My Dad likes to say, “You often can tell as much about a person in what they don’t say as in what they do.” So since the launch of iPhone 6, iPhone 6 Plus, Apple Pay and Apple Watch what have Apple’s competitors been saying or not saying? Here’s a quick recap if you haven’t been keeping score.
Microsoft: This time around this there is no Steve Ballmer at the helm to laugh off any of these products and suggest that an iPhone is just too expensive and therefore will never catch on or that paying $350 for a watch is ridiculous. Instead new CEO Satya Nadella has been quiet. Microsoft is doing the right thing by keeping its head down and saying nothing, because they have nothing to say in regard to any of these announcements, because they have no product response to Apple’s new offerings. Oh but wait, Bill Gates didn’t get the memo. In an interview with Bloomberg TV, Gates basically said that Apple is the innovator and Microsoft is the follower. Thanks Captain Obvious. Some habits just die hard.
After years of anticipation, Tim Cook delivered his first new product category: Apple Watch. Apple Watch was the “one more thing” at September’s keynote. It was not only a new product category for Apple it was also an extension of the iPhone and Apple Pay.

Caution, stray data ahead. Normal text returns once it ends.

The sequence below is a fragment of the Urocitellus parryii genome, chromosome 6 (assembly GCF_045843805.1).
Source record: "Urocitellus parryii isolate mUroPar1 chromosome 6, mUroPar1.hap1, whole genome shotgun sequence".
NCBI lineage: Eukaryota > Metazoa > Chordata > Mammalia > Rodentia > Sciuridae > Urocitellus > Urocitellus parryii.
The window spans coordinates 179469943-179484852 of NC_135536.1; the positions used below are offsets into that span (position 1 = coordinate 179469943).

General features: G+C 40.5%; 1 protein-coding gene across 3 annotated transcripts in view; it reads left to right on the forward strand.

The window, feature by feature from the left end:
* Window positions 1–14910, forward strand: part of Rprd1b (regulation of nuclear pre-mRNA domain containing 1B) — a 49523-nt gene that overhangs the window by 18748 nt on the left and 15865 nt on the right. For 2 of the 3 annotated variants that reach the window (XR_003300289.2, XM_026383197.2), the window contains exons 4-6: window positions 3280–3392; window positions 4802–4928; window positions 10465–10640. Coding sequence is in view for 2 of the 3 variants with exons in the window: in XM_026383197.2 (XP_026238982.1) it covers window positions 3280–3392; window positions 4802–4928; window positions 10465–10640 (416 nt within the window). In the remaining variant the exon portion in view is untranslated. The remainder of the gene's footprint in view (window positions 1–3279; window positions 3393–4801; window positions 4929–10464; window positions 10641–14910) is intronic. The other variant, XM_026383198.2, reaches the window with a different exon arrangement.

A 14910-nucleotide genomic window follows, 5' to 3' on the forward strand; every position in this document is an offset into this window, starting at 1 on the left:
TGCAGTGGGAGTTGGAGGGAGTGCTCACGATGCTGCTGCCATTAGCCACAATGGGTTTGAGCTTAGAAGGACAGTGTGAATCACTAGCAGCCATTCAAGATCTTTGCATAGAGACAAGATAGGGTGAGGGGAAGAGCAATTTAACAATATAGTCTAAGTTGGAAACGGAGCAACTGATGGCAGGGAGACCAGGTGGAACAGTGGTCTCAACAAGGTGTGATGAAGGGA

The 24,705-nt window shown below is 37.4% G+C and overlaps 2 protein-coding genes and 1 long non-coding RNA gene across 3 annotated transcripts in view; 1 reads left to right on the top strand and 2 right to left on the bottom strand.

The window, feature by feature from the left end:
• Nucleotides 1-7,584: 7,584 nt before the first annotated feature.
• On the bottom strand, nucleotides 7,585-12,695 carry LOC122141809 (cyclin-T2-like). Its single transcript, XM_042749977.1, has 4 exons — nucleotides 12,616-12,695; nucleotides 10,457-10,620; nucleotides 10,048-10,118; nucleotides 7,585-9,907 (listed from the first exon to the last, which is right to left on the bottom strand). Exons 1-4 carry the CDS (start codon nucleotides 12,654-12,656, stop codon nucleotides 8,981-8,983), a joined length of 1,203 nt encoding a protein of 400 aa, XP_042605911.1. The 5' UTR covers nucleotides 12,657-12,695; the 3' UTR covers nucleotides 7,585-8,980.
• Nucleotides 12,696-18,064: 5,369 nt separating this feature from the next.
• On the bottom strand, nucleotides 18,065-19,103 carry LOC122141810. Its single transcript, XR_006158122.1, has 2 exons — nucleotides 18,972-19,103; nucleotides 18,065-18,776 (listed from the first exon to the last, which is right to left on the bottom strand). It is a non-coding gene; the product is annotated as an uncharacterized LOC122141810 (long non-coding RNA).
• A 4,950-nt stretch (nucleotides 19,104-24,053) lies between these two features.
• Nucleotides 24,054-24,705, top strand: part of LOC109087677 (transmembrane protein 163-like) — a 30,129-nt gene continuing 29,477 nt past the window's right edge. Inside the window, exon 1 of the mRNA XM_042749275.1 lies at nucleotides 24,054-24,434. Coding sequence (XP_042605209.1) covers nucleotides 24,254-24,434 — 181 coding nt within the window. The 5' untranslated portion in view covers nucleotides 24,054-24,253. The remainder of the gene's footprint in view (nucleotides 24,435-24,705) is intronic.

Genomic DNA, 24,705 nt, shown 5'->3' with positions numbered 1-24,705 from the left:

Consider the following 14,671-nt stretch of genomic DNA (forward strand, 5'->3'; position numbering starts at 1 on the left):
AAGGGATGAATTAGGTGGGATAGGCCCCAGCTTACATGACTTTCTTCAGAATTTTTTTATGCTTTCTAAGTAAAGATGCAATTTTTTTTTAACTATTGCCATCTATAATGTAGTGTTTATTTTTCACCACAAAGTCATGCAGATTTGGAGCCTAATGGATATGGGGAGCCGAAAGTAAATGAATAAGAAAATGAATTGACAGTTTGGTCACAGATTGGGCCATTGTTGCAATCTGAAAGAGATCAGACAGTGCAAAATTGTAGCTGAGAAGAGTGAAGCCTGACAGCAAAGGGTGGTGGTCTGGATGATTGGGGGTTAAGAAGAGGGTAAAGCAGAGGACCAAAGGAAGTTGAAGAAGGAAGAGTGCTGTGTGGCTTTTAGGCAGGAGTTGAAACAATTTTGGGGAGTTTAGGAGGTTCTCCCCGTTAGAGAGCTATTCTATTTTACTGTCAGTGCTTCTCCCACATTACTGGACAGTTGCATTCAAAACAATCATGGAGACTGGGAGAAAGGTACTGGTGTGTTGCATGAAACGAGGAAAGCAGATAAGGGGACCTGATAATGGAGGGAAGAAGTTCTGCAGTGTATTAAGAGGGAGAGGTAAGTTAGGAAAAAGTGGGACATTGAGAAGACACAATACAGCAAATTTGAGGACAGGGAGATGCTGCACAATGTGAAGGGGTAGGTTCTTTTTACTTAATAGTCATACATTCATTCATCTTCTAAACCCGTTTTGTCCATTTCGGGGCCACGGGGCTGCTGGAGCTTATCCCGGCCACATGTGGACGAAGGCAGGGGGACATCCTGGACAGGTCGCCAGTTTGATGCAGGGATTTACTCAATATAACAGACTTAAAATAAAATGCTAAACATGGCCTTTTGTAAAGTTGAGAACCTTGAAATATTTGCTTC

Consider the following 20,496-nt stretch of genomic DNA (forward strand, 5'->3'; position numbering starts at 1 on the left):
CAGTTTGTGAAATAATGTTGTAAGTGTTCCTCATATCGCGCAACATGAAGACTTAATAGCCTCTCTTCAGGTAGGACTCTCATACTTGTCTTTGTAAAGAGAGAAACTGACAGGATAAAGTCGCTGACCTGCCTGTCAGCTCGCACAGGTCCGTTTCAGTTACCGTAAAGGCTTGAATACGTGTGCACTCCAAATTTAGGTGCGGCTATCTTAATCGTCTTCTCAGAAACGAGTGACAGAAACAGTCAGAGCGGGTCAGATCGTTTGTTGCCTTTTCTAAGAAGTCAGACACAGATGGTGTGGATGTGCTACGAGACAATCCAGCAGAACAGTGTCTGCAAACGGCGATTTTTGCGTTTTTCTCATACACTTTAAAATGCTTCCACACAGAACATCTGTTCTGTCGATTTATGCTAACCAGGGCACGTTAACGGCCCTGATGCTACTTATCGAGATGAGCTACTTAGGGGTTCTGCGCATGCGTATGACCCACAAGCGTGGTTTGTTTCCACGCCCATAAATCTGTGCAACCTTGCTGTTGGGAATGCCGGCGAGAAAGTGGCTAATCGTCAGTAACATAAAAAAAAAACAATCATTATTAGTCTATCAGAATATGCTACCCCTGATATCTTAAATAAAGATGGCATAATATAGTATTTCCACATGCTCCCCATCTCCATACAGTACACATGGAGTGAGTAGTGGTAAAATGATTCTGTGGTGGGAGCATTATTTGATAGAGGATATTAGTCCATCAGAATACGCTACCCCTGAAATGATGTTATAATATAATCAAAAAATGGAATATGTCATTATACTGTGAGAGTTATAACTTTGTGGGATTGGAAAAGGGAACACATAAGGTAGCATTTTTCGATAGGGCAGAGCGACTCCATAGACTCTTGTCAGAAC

Now that iOS 8 is out the door, anticipation is building for the release of OS X Yosemite. The reason this OS X release is so important is due to its tight interdependence on iOS 8, which Apple calls Continuity. Never before have the desktop and the mobile operating systems been so intertwined.
I didn’t think Handshake, which is part of Continuity, was going to be a big deal until I was on a road trip and began to type an email on my iPad while in flight. But I discovered the email needed to be finished on my MacBook Air (due to some files and images that were not on my iPad). At that point I had to do some technical gymnastics. The process was not terribly difficult mind you, but now that I know Handshake is coming the current workflow seems archaic. With Handshake, I would have just opened my MacBook Air and there would have been the email in the same state as it was on the iPad, ready to go.
Only ripples remain in the wake of Apple's iPhone and Apple Watch announcements last month, and a vacuum is beginning to fill with "what's next from Apple?" Many rumors are pointing towards Apple hosting an October 21, special event, which appears to be chalk full of Mac goodies.
Apple's Mac lineup, while continuing to build sales momentum, is due for a major upgrades. The iMac is two years old without a chassis, display or major internal overhaul. Rumors of a 5k 27" display are sketchy at best, and whether Apple will magically get their hands on Intel's slow in coming Broadwell chipset is another mystery. Intel isn't expected to launch Broadwell until early 2015, but if anyone can get their hands on Intel's latest and greatest first, history has shown us it would be Apple.
During Tim Cook’s Keynote address last month, the way he began the introduction of Apple Pay was quite interesting. He said Apple was on a goal to “eliminate this...” and then a picture of a wallet appeared on the screen behind him. He then followed by saying that Apple Pay was the first step in that process. Following was a 15 minute description of how Apple had solved the payment system through a mobile device, eliminating the need for archaic credit cards while even enhancing security.